A Failure to Communicate

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“Huh?”

“What the bleepin’ bleep was that?”

“Seriously?”

For everyone who has ever watched TV, the above words undoubtedly have been uttered – in your own head or out loud – after viewing a commercial that made little or no sense. And while the advertisement could simply be speaking to a very particular          (not you) audience, it’s all too often a case of communication failure

In the last few years, I’ve sadly seen a noticeable uptick in ads with misguided messaging. The ad may completely forget to tell us what a product does. Or on the flipside, it might hurl a kitchen sink of messages at us. Or the script may sound like 5 different people with 5 different opinions pieced it together. You know, CrowdWriting.

The culprit of this unfortunate trend is hard to nail down. Technology? Unlikely. In-house marketing? Maybe. Big Data? Not sure about that, but it’s always fun to blame Big Data.

No matter the cause, it’s important to remember the value that powerful writing brings to your advertising. Your message is vital – for both your brand story and your quest to drive sales. Don’t take your words lightly.

Here are FIVE things to watch out for when creating a television or any other video advertisement.

1. The One Man Band. If the same person that films your ad is also strategizing, writing and art directing your ad, you might end up with an ad that doesn’t fire on all cylinders. It may look great, yet be confusing. It may sound terrific, but lack eye-catching visuals. While we all should be able to cross disciplines to add value, we have our specialties for a reason. Partner with a group, not a solo artist.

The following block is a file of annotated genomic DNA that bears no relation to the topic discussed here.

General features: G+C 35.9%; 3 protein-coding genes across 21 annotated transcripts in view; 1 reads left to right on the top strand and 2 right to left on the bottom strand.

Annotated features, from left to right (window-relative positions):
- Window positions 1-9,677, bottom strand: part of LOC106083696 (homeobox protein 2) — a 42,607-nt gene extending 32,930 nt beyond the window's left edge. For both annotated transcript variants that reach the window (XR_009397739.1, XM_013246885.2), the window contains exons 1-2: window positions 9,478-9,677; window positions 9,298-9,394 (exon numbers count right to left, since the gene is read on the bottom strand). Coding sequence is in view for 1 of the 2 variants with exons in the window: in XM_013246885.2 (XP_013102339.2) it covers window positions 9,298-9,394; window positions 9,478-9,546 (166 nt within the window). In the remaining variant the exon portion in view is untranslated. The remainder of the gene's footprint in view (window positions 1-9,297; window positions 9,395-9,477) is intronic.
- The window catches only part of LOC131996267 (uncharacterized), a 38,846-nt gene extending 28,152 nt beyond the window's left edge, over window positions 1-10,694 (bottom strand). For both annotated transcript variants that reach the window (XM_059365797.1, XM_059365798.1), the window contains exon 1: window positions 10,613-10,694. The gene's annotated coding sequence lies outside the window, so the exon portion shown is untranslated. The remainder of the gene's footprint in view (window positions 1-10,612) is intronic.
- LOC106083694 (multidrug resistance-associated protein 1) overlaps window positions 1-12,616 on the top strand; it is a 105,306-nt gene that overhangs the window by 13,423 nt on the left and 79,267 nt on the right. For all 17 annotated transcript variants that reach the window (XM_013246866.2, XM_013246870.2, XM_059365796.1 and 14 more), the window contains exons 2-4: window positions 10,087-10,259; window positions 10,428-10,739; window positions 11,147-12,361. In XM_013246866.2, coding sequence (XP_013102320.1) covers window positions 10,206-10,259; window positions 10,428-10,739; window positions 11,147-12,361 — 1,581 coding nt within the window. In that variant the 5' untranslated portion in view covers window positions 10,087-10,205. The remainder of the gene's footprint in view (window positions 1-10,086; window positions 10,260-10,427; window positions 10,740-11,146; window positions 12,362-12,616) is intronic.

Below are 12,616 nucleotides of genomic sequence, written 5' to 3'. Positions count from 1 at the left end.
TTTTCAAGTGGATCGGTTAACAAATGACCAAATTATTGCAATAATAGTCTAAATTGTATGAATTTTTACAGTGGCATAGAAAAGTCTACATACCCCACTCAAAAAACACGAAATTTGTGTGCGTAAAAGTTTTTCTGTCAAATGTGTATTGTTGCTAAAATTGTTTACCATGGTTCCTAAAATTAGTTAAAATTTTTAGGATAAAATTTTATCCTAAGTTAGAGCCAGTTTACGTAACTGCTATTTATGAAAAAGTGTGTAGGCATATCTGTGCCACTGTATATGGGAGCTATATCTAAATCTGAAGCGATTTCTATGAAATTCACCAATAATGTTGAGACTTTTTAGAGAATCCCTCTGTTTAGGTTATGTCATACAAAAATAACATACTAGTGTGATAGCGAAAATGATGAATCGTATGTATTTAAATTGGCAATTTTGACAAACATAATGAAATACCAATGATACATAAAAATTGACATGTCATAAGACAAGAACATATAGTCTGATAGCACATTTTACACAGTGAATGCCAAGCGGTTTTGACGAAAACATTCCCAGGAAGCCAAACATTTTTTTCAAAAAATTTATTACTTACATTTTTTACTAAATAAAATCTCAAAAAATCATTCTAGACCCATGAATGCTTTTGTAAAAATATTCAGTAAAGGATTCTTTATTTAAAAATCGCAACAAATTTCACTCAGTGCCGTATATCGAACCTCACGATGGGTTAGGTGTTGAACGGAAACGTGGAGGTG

2. The Content Trap. “We need content and loads of it!” There’s nothing wrong with wanting an abundant supply of content. Just make sure it’s the right content. Without a clear direction on how the visuals and the words will work together to convey your story, it’s wasteful. It’s like having a huge closet stocked with clothes that don’t match, fit properly or suit your personality.

3. Internal Speak. If you fill a meeting with folks intimately close to your brand and industry, everything spoken will make total sense. Heads will nod. “Yeses” will echo harmoniously across the room. And you will feel confident in your message. However, bring your consumer into the discussion. Will they hear it the same way? Will it all add up? Will they care about the same talking points? My Magic 8Ball says, “Don’t count on it.”

What feels important in the room may not be important to consumers. For example, your unique advantage over the competition might have no benefit to the everyday person. Your revolutionary manufacturing process may be awesome, but it also may have zero influence on why I’d want to buy your product. Consider the mindset and knowledge base of your consumer when speaking to them.

4. Playing Connect the Dots. A great script begins with a great idea. It is then fleshed out with fresh, engaging and impactful words. One element that often gets lost is the flow of the information. How do you move from one talking point to the next? If viewers have to work to connect your messages, it’s trouble. The simplest way to gauge the flow is by asking, “Does this naturally feel like the next thing someone would say?” Each message point should seamlessly build upon each other – all adding up to one powerful story.

5. The Name Game. This Watch Out applies specifically to digital video. And it has to do with a common “best practice” that tells advertisers to get their brand or product name up as early as possible in the spot. Now, if awareness is the ONLY objective you have, this approach is fine. If response (clicks, site visits, sales) is your goal, this tactic could backfire.

People engage with content and messages they relate to, deem important or find interesting. Your brand name typically doesn’t fall into that category. To attract the eyes, ears, hearts and minds of viewers, lead with what matters to them. This should lead to better results in the end.

All in all, advertising is about serving up the right message at the right time to the right person. These days, we hear a lot about the dynamic, data-driven ways to reach your audience. And without question, there are some terrific innovations happening there. Just don't forget that reaching your audience is only a part of the equation. A well-crafted message can really make your media investment work a lot harder.